Tuesday, 13 May 2008

Another week in Doha

I am teaching a class in the Elementary School how to play the Maori Stick Game. They will perform this at the end of the school year in June, with my little ukulele group accompanying them. Because it is only a Grade 2 class, I was figuring that they would not be able to actually throw the sticks and catch across the gap, so I was planning to simply have them touch the sticks in the centre. The sticks are made from magazines rolled up so that little hands can manage them without ending up with loud dropping noises etc. This little class is made up of local children with a smattering of expat children as well, but I would say that it is predominantly Arabic /Muslim kids. Of course there are the boys in the class who tell me that music is 'Haram' so they don't have to do it. This is simply a naughty boy trying to use an excuse. I point out that music is a very important part of their culture, especially for males and remind them to go down to the Souq in the evenings to watch their men playing, singing and dancing. They continue to try and tell me that it is only for weddings but I have their game by now, as I know that very soon there will be Music University built right here beside us specifically for the purpose of housing the Qatar National Orchestra. So, having won that argument, I plow on to teach Maori Stick Games to this class. As it turns out, many of the children are thrilled with this activity and are soon trying to throw the sticks with great success. As my class was finishing recently, a gorgeous pair came up to me with such excitement.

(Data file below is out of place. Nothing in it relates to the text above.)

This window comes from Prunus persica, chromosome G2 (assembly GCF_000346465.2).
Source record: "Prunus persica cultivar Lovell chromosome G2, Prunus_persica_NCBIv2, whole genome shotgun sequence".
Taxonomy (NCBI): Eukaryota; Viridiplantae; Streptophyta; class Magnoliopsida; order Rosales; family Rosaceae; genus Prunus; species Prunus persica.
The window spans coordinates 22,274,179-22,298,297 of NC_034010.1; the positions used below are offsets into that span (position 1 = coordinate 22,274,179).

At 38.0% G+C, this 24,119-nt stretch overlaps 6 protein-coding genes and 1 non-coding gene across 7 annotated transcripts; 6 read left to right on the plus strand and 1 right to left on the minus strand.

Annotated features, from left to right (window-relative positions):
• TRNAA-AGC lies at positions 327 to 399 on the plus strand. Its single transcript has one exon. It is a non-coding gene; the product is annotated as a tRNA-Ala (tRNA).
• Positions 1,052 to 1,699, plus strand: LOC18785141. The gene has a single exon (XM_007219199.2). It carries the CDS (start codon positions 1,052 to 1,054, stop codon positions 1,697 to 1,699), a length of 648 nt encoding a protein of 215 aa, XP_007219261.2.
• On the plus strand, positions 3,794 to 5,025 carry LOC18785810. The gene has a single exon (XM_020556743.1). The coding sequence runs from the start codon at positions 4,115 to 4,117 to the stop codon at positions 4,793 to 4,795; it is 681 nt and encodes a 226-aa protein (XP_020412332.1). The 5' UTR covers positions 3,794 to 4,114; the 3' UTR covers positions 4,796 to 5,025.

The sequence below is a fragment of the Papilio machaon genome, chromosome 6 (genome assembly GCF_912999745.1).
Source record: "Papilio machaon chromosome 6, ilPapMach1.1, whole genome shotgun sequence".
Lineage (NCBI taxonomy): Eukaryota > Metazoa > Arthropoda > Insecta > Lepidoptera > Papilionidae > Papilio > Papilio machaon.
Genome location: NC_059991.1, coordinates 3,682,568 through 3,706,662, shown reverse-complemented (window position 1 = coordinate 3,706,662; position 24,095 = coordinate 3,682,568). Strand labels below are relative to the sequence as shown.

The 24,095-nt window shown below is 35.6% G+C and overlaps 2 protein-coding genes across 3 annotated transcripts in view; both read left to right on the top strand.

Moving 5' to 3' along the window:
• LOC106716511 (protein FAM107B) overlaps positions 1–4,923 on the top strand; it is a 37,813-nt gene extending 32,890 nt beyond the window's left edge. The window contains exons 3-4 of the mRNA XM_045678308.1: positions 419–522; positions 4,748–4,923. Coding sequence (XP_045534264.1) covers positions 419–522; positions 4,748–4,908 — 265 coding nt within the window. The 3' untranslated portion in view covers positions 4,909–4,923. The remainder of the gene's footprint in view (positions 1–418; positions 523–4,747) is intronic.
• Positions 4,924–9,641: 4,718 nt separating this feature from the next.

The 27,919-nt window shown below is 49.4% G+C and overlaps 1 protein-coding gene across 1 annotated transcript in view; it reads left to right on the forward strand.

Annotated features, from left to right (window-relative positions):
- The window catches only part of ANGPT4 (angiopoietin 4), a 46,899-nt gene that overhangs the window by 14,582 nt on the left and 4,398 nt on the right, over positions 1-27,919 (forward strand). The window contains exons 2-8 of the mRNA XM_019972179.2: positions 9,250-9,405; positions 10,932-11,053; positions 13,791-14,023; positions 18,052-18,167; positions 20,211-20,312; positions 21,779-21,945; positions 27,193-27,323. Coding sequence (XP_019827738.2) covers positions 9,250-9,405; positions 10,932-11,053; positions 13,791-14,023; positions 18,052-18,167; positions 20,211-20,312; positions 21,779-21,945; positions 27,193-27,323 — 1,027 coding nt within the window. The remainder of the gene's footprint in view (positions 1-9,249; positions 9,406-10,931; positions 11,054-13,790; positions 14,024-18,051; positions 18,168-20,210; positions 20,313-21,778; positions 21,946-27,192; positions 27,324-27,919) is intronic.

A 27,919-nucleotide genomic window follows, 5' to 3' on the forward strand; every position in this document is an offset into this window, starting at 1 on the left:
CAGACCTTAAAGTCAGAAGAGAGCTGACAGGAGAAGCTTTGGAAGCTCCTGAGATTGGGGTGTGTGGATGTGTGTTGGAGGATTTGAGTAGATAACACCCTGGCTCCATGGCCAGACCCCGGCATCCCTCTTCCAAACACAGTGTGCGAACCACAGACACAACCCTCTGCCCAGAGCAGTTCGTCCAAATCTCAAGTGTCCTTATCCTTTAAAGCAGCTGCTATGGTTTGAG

"We did it all without dropping, Miss. I just prayed to Allah before we started and then we made no mistakes!" 
"Yes," agreed the other child,"that's what we did, prayed to Allah and it worked!!"
"Oh," I replied."What a good idea, I will try that next time. Thanks for letting me know."
How sweet is that? 
The other class is learning an Australian Bush Dance- 'heel,toe, heel,toe, slide together ,slide together, heel toe, heel, toe slide together slide together. 1 2 3, 1 2 3 , 1 2 3, 1 2 3 etc etc" They sing these words to me as they enter the room in their Arabic accents. This is a Grade 1 class and I am trying to persuade the girls not to wear glittery, sparkly, frilly skirts with tulle and lace. I don't think they quite have the concept of Bush as we know it. Oh well, should be a laugh if nothing else.

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